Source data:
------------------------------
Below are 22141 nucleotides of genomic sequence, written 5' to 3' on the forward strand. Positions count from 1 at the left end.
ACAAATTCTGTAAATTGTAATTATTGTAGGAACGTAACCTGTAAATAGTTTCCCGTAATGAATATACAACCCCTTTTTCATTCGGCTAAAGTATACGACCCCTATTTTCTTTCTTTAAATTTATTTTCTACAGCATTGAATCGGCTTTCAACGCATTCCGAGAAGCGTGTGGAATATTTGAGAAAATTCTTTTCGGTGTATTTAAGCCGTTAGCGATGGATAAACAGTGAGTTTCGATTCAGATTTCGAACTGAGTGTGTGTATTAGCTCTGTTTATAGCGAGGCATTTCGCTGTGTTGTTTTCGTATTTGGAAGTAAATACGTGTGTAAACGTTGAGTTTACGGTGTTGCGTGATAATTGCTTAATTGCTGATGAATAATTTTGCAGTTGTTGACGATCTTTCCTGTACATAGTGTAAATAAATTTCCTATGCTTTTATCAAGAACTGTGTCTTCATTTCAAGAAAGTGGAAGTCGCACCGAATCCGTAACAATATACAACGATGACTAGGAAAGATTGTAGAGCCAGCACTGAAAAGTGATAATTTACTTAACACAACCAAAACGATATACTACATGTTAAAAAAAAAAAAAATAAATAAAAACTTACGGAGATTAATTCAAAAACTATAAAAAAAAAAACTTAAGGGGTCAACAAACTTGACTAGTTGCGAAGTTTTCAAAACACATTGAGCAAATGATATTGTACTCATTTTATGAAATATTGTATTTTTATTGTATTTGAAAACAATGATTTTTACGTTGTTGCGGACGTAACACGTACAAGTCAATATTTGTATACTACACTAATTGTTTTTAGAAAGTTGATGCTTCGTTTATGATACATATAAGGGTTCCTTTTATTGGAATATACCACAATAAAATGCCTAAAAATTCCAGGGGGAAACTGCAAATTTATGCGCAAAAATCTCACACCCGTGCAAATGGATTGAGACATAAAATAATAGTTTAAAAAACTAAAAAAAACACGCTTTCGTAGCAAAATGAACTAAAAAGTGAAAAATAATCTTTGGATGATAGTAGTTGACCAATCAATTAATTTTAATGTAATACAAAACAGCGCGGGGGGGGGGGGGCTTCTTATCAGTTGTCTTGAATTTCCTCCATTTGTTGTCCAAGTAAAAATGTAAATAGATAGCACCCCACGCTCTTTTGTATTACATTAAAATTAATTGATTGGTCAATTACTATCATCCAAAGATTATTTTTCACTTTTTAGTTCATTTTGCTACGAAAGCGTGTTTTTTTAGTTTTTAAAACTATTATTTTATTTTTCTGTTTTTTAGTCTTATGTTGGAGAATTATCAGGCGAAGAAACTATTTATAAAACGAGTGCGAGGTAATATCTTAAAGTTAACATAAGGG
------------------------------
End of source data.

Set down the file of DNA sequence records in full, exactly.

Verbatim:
Below are 22141 nucleotides of genomic sequence, written 5' to 3' on the forward strand. Positions count from 1 at the left end.
ACAAATTCTGTAAATTGTAATTATTGTAGGAACGTAACCTGTAAATAGTTTCCCGTAATGAATATACAACCCCTTTTTCATTCGGCTAAAGTATACGACCCCTATTTTCTTTCTTTAAATTTATTTTCTACAGCATTGAATCGGCTTTCAACGCATTCCGAGAAGCGTGTGGAATATTTGAGAAAATTCTTTTCGGTGTATTTAAGCCGTTAGCGATGGATAAACAGTGAGTTTCGATTCAGATTTCGAACTGAGTGTGTGTATTAGCTCTGTTTATAGCGAGGCATTTCGCTGTGTTGTTTTCGTATTTGGAAGTAAATACGTGTGTAAACGTTGAGTTTACGGTGTTGCGTGATAATTGCTTAATTGCTGATGAATAATTTTGCAGTTGTTGACGATCTTTCCTGTACATAGTGTAAATAAATTTCCTATGCTTTTATCAAGAACTGTGTCTTCATTTCAAGAAAGTGGAAGTCGCACCGAATCCGTAACAATATACAACGATGACTAGGAAAGATTGTAGAGCCAGCACTGAAAAGTGATAATTTACTTAACACAACCAAAACGATATACTACATGTTAAAAAAAAAAAAAATAAATAAAAACTTACGGAGATTAATTCAAAAACTATAAAAAAAAAAACTTAAGGGGTCAACAAACTTGACTAGTTGCGAAGTTTTCAAAACACATTGAGCAAATGATATTGTACTCATTTTATGAAATATTGTATTTTTATTGTATTTGAAAACAATGATTTTTACGTTGTTGCGGACGTAACACGTACAAGTCAATATTTGTATACTACACTAATTGTTTTTAGAAAGTTGATGCTTCGTTTATGATACATATAAGGGTTCCTTTTATTGGAATATACCACAATAAAATGCCTAAAAATTCCAGGGGGAAACTGCAAATTTATGCGCAAAAATCTCACACCCGTGCAAATGGATTGAGACATAAAATAATAGTTTAAAAAACTAAAAAAAACACGCTTTCGTAGCAAAATGAACTAAAAAGTGAAAAATAATCTTTGGATGATAGTAGTTGACCAATCAATTAATTTTAATGTAATACAAAACAGCGCGGGGGGGGGGGGGCTTCTTATCAGTTGTCTTGAATTTCCTCCATTTGTTGTCCAAGTAAAAATGTAAATAGATAGCACCCCACGCTCTTTTGTATTACATTAAAATTAATTGATTGGTCAATTACTATCATCCAAAGATTATTTTTCACTTTTTAGTTCATTTTGCTACGAAAGCGTGTTTTTTTAGTTTTTAAAACTATTATTTTATTTTTCTGTTTTTTAGTCTTATGTTGGAGAATTATCAGGCGAAGAAACTATTTATAAAACGAGTGCGAGGTAATATCTTAAAGTTAACATAAGGG